I have had a lot of experience over the years with local ministers from some of the largest churches down to new church “plants” and home churches. Taxation for ministers can become very complicated and costly errors can easily be made. It is very important you understand the rules – especially if you are minister that is not exempt from self-employment tax (FICA and Medicare).
Given that all requirements are met, most ministers have the option to exempt themselves from self-employment tax (SE tax). Usually, the “career” ministers that plan to work as a minister until they retire select this option. However, there are a lot of worship ministers and other types of assistant ministers that may have worked many years in other professions before becoming an ordained minister, or they are bi-vocational and work part-time as a minister. This group often will not exempt themselves from self-employment tax, which actually creates some extra tax complexities. If you are in this group, it is crucial you read this post and become very familiar with IRS Publication 517. However, let me first issue a word of caution to those of you who are exempt from SE tax.
Ministers exempt from SE tax
There are good arguments for and against exempting yourself, and hopefully you talked to a CPA or accountant before making your decision. What I would caution you with is to make sure you are religiously saving the 7.65% you would be paying and investing it for retirement. Make sure you are not being like the politicians and borrowing from this fund no matter what the circumstance – you do not want to get to retirement with a suitcase full or IOUs. Also, buy adequate term life insurance to protect your wife and children since they will be turned away from the social security office in the unfortunate event that you die. Finally, you cannot depend on church pensions in this economy. Yes, in the past churches and conferences were very generous in taking care of retired pastors; however, many churches and organizations have been forced to make cuts and are slowly changing their retirement benefits to more closely resemble similar plans found in private industry.
Now to the actual tax complications. For those of you who receive a housing allowance and have employee expenses on a 2106 or expenses on a Schedule C that offset wedding, speaking, or other income, it is important that you calculate the non-deductible portion of your expenses allocable to the tax-free housing allowance. In plain English, a portion of your expenses are actually non-deductible (see page 9 of Publication 517) because you are receiving tax-free income. To calculate the non-deductible portion, multiply your expenses by total housing allowance divided by all ministry income. For example, if you have a $24k housing allowance and $75k in total earnings, 35% of your expenses would be non-deductible.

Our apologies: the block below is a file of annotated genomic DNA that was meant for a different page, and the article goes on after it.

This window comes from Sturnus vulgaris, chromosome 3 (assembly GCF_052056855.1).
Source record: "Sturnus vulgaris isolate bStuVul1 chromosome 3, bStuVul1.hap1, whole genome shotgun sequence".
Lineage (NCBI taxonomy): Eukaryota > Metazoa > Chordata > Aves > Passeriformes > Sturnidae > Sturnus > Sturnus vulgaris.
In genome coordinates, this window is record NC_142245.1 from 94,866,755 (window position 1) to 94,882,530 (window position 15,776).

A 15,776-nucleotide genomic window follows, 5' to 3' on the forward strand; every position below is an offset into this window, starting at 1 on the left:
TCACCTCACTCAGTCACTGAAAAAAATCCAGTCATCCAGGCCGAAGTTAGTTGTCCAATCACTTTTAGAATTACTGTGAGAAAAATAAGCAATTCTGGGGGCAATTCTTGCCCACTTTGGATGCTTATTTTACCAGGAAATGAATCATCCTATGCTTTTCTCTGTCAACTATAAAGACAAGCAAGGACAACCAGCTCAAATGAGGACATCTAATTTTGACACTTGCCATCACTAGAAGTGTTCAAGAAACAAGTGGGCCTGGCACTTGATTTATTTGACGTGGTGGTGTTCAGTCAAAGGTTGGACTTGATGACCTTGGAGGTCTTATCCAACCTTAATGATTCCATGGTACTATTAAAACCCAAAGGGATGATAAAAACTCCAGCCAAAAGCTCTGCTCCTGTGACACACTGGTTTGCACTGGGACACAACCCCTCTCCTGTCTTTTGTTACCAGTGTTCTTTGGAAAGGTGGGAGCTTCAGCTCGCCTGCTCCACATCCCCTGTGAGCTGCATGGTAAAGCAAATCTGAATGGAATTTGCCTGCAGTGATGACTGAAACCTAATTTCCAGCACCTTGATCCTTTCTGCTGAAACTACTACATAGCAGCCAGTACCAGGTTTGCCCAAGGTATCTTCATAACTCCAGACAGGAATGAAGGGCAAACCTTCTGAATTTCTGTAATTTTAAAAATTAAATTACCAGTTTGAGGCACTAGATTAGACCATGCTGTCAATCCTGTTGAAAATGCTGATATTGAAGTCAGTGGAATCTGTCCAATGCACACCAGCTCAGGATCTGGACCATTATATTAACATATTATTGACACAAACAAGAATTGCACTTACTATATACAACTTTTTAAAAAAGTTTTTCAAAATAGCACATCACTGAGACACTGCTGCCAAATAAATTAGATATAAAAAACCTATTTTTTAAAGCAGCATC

For some of you this is a moot point as you do not pay income tax or would get no benefit from the deductions, but it is important to note since every minister’s situation is different.
Ministers not exempt from SE tax
I have a heart for this group – especially the worship ministers – as I have been involved with leading worship for over 15 years and I know that they do a lot of work in their jobs and it is a bit unfair that they get stuck with further tax complications.
First, since they are not exempt from SE tax, the housing allowance amount needs to be put Schedule SE and made subject SE tax. The housing allowance is tax-free for income tax purposes, but not for SE tax as it is an entirely separate tax. This can have a huge impact on your tax liability, so make sure your employer is taking out ample Federal withholding.
As with ministers exempt from SE tax, you will need to calculate the non-deductible portion of your expenses before completing your 2106 or Schedule C. The only difference is that the non-deductible expenses are not a total loss in that they provide a small benefit for the non-exempt ministers. The non-deductible expenses are then used to reduce the amount of housing allowance subject to SE tax. For example, let’s say you had $18k in housing allowance subject to SE tax and $2k in non-deductible expenses. The $2k in expenses otherwise lost would lower SE taxable income to $16k. Even though the taxpayer would probably have better benefit claiming the expenses, at least some benefit can be taken for the non-deductible expenses.
This treatment is missed even by seasoned CPAs, so make sure you look at your return even if you use a CPA and review the comprehensive examples in the back of Pub 517. The IRS publication also gives examples of the statements needed in the tax return and wording to be used.
I hope that helps! If you have additional questions, feel free to comment or email me. In part 2, I will discuss 1099s and go over the housing allowance in more detail.